Four-storey block too close for comfort

Blaauwberg Road residents say debris falling from this construction site is causing a mess on their properties
Blaauwberg Road residents say debris falling from this construction site is causing a mess on their properties.

Residents living near a construction site on the corner of Blaauwberg Road and Grey Avenue, Table View, say the block of flats being built there is too close to their homes and they are at risk of being hit by falling debris.

The occupants of three houses on a single neighbouring plot in Blaauwberg Road say the four-storey block is too close their boundary walls and its balconies invade their privacy. Recently a piece of scaffolding from the site fell through the roof one of the homes.

The developers, however, say they are permitted to build up against the boundary walls, according to plans approved by the City of Cape Town.

Patricia Bond, 57, said bulldozers had started demolishing the three houses on the plot next to hers in January last year without consulting her. Construction had paused when lockdown started in March but had started up again four months later and the developer had demolished the boundary wall for her and her neighbour. She had complained to the developers and they had agreed to rebuild her wall in two days but had only done so a month later, leaving it unpainted and unplastered.

“We were without a wall for a month and the property next door was open with no temporary fencing around it,” said Ms Bond.

Her neighbour, Dawn Jorgenson, said she had paid private builders R10 000 to rebuild the wall because her dogs had been confined to a small space in the house.

Ms Jorgensen said her garden had been damaged and four trees had been chopped down and left among the rubble.

Ms Bond’s daughter, Monique Stockigt, who rents the third property on the plot, complained that a balcony from the block had a “good view” of her backyard.

On January 21 this year a scaffolding board crashed through Ms Bond’s roof. Ms Bond said the developers had fixed it but the roof now leaked when it rained.

Ms Bond said she had invited the developers to have a look at the balconies encroaching onto her property and shoddy workmanship but they had turned her request into a joke.

“I called them about the balconies and they said it’s a great way to keep conversation or jump over for a braai.”

Cars and carports were damaged by falling debris and construction vehicles were parked on her property, she said.

“This is my investment. I have worked all my life towards this property and it was damaged in the space of months,” she said, choked with emotion.

Ms Jorgensten wants the developers to refund her R10 000 and check that debris from the construction site doesn’t fall onto her property.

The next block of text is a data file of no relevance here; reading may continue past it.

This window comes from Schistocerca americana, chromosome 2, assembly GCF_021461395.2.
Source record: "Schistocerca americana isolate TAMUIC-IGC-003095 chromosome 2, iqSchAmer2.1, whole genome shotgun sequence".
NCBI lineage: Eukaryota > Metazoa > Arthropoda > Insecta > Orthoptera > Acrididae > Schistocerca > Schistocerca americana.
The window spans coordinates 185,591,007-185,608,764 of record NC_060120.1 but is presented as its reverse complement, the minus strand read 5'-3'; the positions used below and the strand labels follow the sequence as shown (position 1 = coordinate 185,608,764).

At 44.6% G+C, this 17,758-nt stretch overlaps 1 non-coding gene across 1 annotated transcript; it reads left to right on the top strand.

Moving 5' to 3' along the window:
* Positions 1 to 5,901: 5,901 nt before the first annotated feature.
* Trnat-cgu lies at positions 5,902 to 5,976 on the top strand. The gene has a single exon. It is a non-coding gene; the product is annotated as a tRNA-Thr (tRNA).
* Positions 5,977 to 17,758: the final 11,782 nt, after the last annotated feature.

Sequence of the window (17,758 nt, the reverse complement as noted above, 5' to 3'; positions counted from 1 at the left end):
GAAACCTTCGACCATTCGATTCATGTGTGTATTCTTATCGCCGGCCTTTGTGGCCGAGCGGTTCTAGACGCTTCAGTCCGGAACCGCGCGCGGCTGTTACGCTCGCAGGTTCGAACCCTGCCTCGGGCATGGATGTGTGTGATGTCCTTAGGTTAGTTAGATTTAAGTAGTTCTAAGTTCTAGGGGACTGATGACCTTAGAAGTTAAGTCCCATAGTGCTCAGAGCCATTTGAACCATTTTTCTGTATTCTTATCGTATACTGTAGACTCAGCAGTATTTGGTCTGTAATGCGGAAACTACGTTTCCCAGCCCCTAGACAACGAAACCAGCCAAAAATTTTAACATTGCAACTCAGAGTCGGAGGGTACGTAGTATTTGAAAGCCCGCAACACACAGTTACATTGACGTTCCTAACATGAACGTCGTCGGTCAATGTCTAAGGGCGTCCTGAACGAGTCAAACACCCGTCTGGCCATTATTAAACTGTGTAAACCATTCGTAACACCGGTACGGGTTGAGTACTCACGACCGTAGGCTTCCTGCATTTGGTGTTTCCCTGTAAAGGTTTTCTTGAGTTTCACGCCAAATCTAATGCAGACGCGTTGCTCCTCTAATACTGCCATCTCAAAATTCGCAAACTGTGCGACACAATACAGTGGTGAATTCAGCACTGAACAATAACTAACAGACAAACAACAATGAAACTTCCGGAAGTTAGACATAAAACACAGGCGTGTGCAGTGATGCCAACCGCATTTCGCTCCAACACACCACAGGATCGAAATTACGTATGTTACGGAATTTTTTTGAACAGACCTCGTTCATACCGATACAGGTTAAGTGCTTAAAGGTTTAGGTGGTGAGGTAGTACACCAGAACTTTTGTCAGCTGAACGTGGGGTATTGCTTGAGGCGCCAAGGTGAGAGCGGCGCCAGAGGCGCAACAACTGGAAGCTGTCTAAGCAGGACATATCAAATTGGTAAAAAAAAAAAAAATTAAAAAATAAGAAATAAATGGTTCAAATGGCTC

Ms Bond demanded that developers move the black back from her boundary wall, fix her leaking roof and move the balconies to face in another direction.

She accused the developers of not being transparent about their plans or following a public participation process.

“I would not have objected to the development; I would have laid down simple demands, but they have no regard and went along with the building,” she said.

The four-storey block of flats on the 1327m² plot comprises 22 two-bedroom units of 60m² with 12m² balconies. Each unit will have one open parking bay, including six closed garages. The block’s gate faces Grey Avenue. The development is due to be completed by the end of June this year.

According to CIJ Property Developments website, there are only 16 units left, for purchase or to rent.

The developer, Johnny Khella, said the City of Cape Town had approved the building plans on June 1 last year and a demolition permit had been issued.

He denied that the buildings were encroaching onto any neighbouring properties.

“Plans will not be approved unless the bulk and coverage are within the use zone and development rules of the City of Cape Town. By approving the building plans they confirmed that the building being erected does not contravene use zone and development rules,” he said.

In January, a piece of scaffolding crashed through Patricia Bond’s roof.

Mr Khella called the damage to Ms Bond’s roof and “unfortunate incident” and said it had been repaired and waterproofed.

“A barrier has since been erected on the roof to prevent future possible damage and the barrier will be removed once construction is complete.”

A vibracrete boundary wall had been on the development’s property, and, after consultation with the affected neighbours, it had been removed and a new wall built on the boundary, he said.

He had told the neighbours that the plastering and painting of the wall would be attended to during the final phase of the development.

Mr Khella said all efforts were taken to stop debris falling into other properties but “unfortunately will take place from time to time,” because of windy weather conditions.

“Arrangements have been made with neighbours who have been affected by debris, and clean up of the affected areas is being attended to from time to time. As a sign of good faith a neighbour’s car has also been washed,” he said.

Ms Bond wants a neighbouring development moved back from her boundary wall and its balconies to face in another direction.

Marian Nieuwoudt, mayoral committee member for spatial planning and environment, confirmed that the City had approved the building plans on June 1 2020 and the City had done its first building inspection on October 23 of that year.

Ms Nieuwoudt said a public participation process had not been needed because the property had a history of General Residential 3 zoning, which allows for the development of flats, just like many other properties on Blaauwberg Road.

“The owner submitted a building plan which was zoning compliant and the property will be developed in accordance with the applicable rules,” she said.

Table View Ratepayers’ Association did not respond by deadline.